Some History of Glen Alpine (Turkey Tail)

 

What's In a Name?

    According to Sketches of Burke County by Cordelia Camp, "the little town five miles west of Morganton
reaches an elevation of 1,315 feet, the highest point of the railroad in Burke County." In 1868 the Southern
Railroad was built through what is now Glen Alpine. By 1876, the little town consisted of "only two white
families and one Negro."
    Men on the railroad called it Turkey Tail because of a tree next to the railroad tracks that had the shape
of a turkey tail. J.D. Pitts set up a planing mill at this spot at the same time Columbus and Edmund Sigmun
began operating a post office and store in 1876. The town's name was changed to Sigmundsburg and a
building boom was underway. In the early 1870's a hotel was built near Sigmundsburg called the Glen Alpine
Springs Hotel. The hotel was supposed to have been the largest wooden structure in North Carolina and may
have had as many as 100 guests at a time. Possibly due to the popularity of the hotel, the town's name was
changed again to Glen Alpine Station around 1883.
    "Glen Alpine Station," writes The Morganton Star in its April 3, 1885 issue, "is located on the line of the
W.N.C.R.R., six miles west of Morganton. It has rich territory to draw from, being surrounded with a thriving,
industrious population of farmers who produce yearly large quantities of surplus corn, wheat, tobacco, pork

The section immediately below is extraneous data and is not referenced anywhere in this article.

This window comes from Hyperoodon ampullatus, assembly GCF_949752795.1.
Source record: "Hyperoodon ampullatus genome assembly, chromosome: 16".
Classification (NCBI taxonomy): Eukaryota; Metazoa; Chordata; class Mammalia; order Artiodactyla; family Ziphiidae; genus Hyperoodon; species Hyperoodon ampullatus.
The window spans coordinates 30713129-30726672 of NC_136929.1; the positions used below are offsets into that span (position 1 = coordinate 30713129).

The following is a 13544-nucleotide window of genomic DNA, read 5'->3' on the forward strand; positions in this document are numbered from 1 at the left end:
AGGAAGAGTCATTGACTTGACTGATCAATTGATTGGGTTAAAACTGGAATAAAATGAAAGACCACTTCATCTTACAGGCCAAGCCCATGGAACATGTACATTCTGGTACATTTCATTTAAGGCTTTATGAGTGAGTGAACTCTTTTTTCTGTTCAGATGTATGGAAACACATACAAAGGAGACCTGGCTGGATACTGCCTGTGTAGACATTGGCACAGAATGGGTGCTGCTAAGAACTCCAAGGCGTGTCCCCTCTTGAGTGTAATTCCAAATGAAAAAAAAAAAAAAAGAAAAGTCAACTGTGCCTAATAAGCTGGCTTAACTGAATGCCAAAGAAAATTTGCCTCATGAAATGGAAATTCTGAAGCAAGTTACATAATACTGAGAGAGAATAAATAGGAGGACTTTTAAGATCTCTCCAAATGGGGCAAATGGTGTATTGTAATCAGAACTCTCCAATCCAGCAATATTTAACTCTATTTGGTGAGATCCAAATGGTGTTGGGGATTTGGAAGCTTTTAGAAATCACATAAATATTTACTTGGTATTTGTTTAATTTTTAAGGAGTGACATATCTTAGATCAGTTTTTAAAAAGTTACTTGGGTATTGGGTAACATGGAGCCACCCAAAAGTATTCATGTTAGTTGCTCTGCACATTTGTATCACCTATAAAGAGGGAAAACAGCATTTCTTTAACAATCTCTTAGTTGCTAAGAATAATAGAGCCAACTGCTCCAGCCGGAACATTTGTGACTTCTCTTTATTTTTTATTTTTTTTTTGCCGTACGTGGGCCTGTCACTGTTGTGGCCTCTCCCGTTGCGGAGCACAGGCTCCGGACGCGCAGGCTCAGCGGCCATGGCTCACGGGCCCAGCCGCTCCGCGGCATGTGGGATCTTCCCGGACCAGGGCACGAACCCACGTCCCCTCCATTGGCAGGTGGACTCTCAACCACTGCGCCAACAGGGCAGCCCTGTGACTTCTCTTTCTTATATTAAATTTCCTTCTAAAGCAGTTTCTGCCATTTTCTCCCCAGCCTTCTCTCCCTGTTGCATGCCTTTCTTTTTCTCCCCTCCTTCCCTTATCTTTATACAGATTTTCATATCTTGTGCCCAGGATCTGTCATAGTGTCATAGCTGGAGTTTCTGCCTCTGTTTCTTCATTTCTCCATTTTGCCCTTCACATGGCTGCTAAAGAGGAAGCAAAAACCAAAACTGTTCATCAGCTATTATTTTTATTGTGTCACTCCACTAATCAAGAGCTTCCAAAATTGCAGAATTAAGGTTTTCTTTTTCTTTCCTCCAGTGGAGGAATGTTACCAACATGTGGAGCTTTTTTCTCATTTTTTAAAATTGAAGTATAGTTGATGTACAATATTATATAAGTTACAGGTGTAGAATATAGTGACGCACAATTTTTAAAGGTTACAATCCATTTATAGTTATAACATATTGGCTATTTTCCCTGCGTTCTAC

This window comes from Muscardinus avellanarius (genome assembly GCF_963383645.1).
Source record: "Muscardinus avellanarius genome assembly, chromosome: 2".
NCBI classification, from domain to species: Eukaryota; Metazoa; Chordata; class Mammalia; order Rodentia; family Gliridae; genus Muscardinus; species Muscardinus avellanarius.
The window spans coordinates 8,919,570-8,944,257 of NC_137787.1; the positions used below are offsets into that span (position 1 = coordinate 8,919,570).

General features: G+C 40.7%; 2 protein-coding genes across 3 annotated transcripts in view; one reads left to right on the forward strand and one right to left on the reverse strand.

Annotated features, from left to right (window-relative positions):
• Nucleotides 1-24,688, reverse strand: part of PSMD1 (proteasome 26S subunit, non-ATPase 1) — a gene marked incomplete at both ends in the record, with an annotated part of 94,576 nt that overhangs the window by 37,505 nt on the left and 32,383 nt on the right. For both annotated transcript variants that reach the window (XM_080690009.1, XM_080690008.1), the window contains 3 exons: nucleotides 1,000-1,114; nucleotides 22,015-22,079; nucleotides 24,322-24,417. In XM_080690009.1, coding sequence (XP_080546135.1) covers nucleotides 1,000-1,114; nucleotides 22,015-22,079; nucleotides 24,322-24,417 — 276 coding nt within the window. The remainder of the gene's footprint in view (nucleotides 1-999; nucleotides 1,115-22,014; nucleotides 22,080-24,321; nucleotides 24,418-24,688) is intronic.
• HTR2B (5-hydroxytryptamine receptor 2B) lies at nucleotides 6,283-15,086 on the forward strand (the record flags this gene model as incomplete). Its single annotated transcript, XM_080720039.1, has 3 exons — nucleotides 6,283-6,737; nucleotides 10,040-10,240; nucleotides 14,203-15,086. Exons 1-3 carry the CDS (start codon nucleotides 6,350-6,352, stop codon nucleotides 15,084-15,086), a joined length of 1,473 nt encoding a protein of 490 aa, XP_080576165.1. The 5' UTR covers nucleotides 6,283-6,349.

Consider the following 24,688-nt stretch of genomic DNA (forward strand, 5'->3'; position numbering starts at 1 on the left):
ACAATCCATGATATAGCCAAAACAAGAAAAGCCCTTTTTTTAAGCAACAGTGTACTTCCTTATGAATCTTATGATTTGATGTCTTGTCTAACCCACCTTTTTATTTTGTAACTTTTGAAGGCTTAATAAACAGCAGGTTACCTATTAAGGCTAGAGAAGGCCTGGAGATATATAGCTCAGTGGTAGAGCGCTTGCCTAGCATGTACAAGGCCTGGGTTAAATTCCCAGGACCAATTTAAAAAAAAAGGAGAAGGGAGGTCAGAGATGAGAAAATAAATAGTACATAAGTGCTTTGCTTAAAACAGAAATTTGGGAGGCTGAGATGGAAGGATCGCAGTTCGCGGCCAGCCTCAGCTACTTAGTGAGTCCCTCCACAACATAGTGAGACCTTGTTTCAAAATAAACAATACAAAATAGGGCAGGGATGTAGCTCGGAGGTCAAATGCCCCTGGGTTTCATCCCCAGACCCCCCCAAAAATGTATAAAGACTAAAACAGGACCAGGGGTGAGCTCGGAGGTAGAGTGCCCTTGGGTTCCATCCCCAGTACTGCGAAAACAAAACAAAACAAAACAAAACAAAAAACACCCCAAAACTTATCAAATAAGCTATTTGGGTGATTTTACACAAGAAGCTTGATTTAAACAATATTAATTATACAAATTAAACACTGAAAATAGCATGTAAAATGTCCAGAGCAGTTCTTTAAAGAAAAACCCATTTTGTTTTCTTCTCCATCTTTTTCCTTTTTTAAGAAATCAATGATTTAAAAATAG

and beef cattle, with Glen Alpine as their chief trading point. "On our arrival there we found the people all at
work like bees after the first approach of the spring flowers.
    "We wound up by calling at Sigmon Bro., where we found the model postmaster, Columbus Sigmon, polite
affable - always ready to look when the question is asked: 'Anything for John Smith and if there is nothing
for the Smiths is there anything for anybody in my neighborhood.'
    "And the strongest proof that these people exhibit bit to show that they are a progressive people is that
they are willing to patronage their county newspaper. In addition to the already large subscription list we
have at that place, we added fifteen new names - all good men - and took some good orders for job work
 also for advertising. We predict a bright future for glen Alpine Station."
    The Glen Alpine Springs Hotel was closed in the 1890's. The word "Station" was dropped in 1896 and
the town received the name Glen Alpine.


From The Turkey Tail Tattler, Volume 1, Number 2, May 1999, page 2, Cindy Coleman - Editor
P.O. Box 1061, Glen Alpine, NC 28628
Phone - (828) 584-3901

Used by permission.

The Old Glen Alpine Hotel

This is the Old Glen Alpine Hotel. It was popular with tourist
and especially since it was across the road from the railroad tracks.
The main mode of transportation when traveling a far distance in those days.
This hotel was closed in the late 1800s.
The hotel was located where the brick Hennessee house is
now located, on the west side of the buildings in Glen Alpine.

 

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